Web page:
The Hanging Judge presided over jury trials, so technically the juries who ought to take some of the blame for the severity of the court. The National Park Service explains the process succinctly here: http://www.nps.gov/fosm/historyculture/criminal-case-procedure-in-judge-parker-court.htm .


I’m not as skeptical of the guilt of the accused in Parker’s court as East Coast newspapers were at the turn of the century (it was the press that dubbed Isaac Parker the “Hanging Judge”). Living in Indian Territory was probably like living in the worst slums of a modern inner city. Gangs roamed with impunity. Everyone knew who was up to no good. The gangs were proud of what they did–they were like proto-revolutionaries. They were disenfranchised by the Civil War and blamed their own poverty on “Yankee” big business, especially the banks and railroads.

I also can’t believe that current juries are more lenient than juries in the Ft. Smith courtroom. The conviction rate these days is pretty high, and the imposition of capital punishment when available also seems to be the norm. The only real differences that I can see was the speed with which the punishment was “executed,” the fact of simultaneous executions, and that executions were public.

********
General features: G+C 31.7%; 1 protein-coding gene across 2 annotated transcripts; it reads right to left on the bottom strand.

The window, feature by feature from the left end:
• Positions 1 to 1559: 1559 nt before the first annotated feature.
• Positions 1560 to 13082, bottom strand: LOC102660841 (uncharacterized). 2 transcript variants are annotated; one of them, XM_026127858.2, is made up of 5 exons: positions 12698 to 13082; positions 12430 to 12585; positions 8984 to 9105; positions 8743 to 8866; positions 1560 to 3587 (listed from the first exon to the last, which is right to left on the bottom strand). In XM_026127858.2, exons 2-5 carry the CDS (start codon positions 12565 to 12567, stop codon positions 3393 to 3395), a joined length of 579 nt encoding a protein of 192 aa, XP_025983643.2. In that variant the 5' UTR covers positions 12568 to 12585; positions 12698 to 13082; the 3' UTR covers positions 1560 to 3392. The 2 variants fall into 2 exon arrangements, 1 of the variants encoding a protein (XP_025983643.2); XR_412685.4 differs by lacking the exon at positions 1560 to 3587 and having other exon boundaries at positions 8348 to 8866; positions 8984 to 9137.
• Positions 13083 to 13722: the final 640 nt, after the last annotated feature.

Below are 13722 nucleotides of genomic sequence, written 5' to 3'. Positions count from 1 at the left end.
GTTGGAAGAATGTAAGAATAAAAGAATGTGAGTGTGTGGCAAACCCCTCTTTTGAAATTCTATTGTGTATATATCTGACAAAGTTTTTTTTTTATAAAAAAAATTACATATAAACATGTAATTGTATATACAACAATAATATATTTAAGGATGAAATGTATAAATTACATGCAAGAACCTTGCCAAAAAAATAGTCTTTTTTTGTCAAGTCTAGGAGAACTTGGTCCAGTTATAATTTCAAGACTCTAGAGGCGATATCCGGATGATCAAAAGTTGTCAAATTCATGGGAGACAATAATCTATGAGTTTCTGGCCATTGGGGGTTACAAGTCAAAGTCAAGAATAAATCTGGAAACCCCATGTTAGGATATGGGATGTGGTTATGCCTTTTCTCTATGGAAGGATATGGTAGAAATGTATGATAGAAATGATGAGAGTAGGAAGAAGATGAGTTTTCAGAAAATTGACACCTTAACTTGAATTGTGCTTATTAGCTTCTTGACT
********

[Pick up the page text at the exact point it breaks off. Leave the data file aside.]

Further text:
Juries and Justice in the Old West

One of my great-grandfathers was a deputy sheriff for “The Hanging Judge” Isaac Parker in Fort Smith, Arkansas. Here’s the mystery: Were criminals tried only before the judge or were there juries present? And was there any real justice in the Old West? Did my great-grandfather shoot from the hip and ask questions later?


My great-grandfather’s name was James “Jim” Cole. When Frank James (Jesse’s brother) got out of prison and made the lecture circuit, one of the people he stayed with was Jim Cole. My grandfather Elmer Cole was just a kid, but he remembered the visit well. The mystery in our family is what the relationship between the Coles and the James family was. Jesse’s mother was a Cole, but we’ve never been able to find out if there was even a distant connection. Then, too, there’s the Younger Gang, led by Cole Younger. My great-grandfather was severely wounded in a shoot-out with the Youngers, but my grandfather always said there really wasn’t much difference between the law in those days and the lawless.


If that was so, what about those Wild West jurors?